As of 2000 there are 1,503 households, of which 347 households (or about 23.1%) contain only a single individual. 228 or about 15.2% are large households, with at least five members.[5] As of 2000 there were 958 inhabited buildings in the municipality, of which 751 were built only as housing, and 207 were mixed use buildings. There were 589 single family homes, 92 double family homes, and 70 multi-family homes in the municipality. Most homes were either two (462) or three (200) story structures. There were only 47 single story buildings and 42 four or more story buildings.[5]

Hitzkirch has an unemployment rate of 1.79%. As of 2005, there were 44 people employed in the primary economic sector and about 14 businesses involved in this sector. 786 people are employed in the secondary sector and there are 28 businesses in this sector. 680 people are employed in the tertiary sector, with 76 businesses in this sector.[4] As of 2000 50.9% of the population of the municipality were employed in some capacity. At the same time, females made up 42% of the workforce.

In the 2000 census the religious membership of Hitzkirch was; 3,347 (74.6%) were Roman Catholic, and 448 (10.%) were Protestant, with an additional 83 (1.85%) that were of some other Christian faith. There are 1 individuals (0.02% of the population) who are Jewish. There are 234 individuals (5.22% of the population) who are Muslim. Of the rest; there were 43 (0.96%) individuals who belong to another religion, 192 (4.28%) who do not belong to any organized religion, 139 (3.1%) who did not answer the question.[8]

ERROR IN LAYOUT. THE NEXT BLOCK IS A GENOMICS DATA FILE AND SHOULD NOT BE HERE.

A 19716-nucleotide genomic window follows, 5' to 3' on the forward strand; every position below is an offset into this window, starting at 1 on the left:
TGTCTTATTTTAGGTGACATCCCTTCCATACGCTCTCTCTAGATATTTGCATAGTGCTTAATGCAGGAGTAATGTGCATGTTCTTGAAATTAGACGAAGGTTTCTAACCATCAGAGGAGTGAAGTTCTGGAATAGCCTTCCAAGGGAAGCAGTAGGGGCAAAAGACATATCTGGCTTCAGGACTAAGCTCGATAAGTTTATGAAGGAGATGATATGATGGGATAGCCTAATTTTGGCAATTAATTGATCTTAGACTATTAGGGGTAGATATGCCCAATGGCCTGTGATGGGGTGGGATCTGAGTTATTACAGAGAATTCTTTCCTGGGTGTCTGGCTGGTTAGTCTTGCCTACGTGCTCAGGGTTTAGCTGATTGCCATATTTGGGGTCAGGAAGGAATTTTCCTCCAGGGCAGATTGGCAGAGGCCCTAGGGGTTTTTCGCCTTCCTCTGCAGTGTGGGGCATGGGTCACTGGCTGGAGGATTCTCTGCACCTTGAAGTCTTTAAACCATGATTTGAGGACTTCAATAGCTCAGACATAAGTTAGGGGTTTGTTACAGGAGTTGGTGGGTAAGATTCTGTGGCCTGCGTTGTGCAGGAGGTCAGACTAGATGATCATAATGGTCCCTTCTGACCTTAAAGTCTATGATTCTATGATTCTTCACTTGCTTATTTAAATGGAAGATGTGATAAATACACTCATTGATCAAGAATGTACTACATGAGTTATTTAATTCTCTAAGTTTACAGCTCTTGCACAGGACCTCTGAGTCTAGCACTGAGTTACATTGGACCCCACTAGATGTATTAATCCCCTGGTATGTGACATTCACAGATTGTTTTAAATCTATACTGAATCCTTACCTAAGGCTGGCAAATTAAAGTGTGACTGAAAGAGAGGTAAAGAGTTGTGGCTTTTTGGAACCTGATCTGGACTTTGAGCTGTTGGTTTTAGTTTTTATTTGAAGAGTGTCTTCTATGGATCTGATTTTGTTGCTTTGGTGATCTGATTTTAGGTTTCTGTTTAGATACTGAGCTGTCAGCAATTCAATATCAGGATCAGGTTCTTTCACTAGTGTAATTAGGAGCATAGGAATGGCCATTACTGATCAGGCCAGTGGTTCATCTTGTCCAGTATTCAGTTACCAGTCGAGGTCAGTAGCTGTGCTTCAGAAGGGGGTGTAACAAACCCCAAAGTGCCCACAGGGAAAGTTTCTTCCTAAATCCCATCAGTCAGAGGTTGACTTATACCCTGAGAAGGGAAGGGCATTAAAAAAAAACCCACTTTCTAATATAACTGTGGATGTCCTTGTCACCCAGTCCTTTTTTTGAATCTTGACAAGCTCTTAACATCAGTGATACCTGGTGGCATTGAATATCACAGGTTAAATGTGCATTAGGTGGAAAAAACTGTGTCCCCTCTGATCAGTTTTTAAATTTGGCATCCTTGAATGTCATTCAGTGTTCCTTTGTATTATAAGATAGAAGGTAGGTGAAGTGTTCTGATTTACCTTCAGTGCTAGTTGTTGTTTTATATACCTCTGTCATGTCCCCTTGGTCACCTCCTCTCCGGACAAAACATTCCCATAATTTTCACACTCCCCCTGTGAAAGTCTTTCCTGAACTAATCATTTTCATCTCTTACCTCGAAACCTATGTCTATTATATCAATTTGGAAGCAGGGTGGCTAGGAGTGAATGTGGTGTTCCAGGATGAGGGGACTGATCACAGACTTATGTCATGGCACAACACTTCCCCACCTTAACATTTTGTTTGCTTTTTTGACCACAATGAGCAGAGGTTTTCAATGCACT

The historical population is given in the following table:[3]

year population
1678 413
1798 632
1850 766
1900 738
1950 1,000
2000 2,293

World heritage site[edit]

It is home to the Seematte prehistoric pile-dwelling (or stilt house) settlements that is part of the Prehistoric Pile dwellings around the Alps UNESCO World Heritage Site.[9]

Seematte was the site of a number of Neolithic settlements from the Cortaillod, Pfyn, Horgen and Corded Ware cultures. The site covers a strip about 400 m (1,300 ft) long along the northern end of Lake Baldegg. First discovered in 1860, it was excavated again in 1871 and 1922 and about 600 m2 (6,500 sq ft) were excavated in 1938. During that excavation, two Cortaillod layers, the bottom was 15 cm (5.9 in) thick while the top was 100 cm (39 in), were discovered. A number of ceramic, stone, flint, bone and antler items were found.[10]

References[edit]

  1. ^ a b Swiss Federal Statistics Office – STAT-TAB Ständige und Nichtständige Wohnbevölkerung nach Region, Geschlecht, Nationalität und Alter (German) accessed 29 August 2013
  2. ^ Arealstatistik Standard - Gemeindedaten nach 4 Hauptbereichen
  3. ^ a b Hitzkirch in German, French and Italian in the online Historical Dictionary of Switzerland.
  4. ^ a b Swiss Federal Statistical Office accessed 18-Aug-2009
  5. ^ a b c d LUSTAT Lucerne Cantonal Statistics (German) accessed 12 August 2009
  6. ^ "Die Fusion im Hitzkirchertal kommt nicht zustande – fünf Gemeinden sagen nein – auch Hitzkirch" (Press release) (in German). Kanton Luzern, Staatskanzlei. 21 May 2006. Retrieved 18 August 2009. 
  7. ^ Canton of Lucerne, Office of Municipalities (German) accessed 18 August 2009
  8. ^ a b c Updated statistics (German) accessed 18 August 2009. These statistics are determined by taking the most recent data for each municipality (typically 2000 or 2007) and combining all numbers to reflect the 2009 borders.
  9. ^ UNESCO World Heritage Site - Prehistoric Pile dwellings around the Alps
  10. ^ palafittes.org nomination documents accessed 14 August 2011

External links[edit]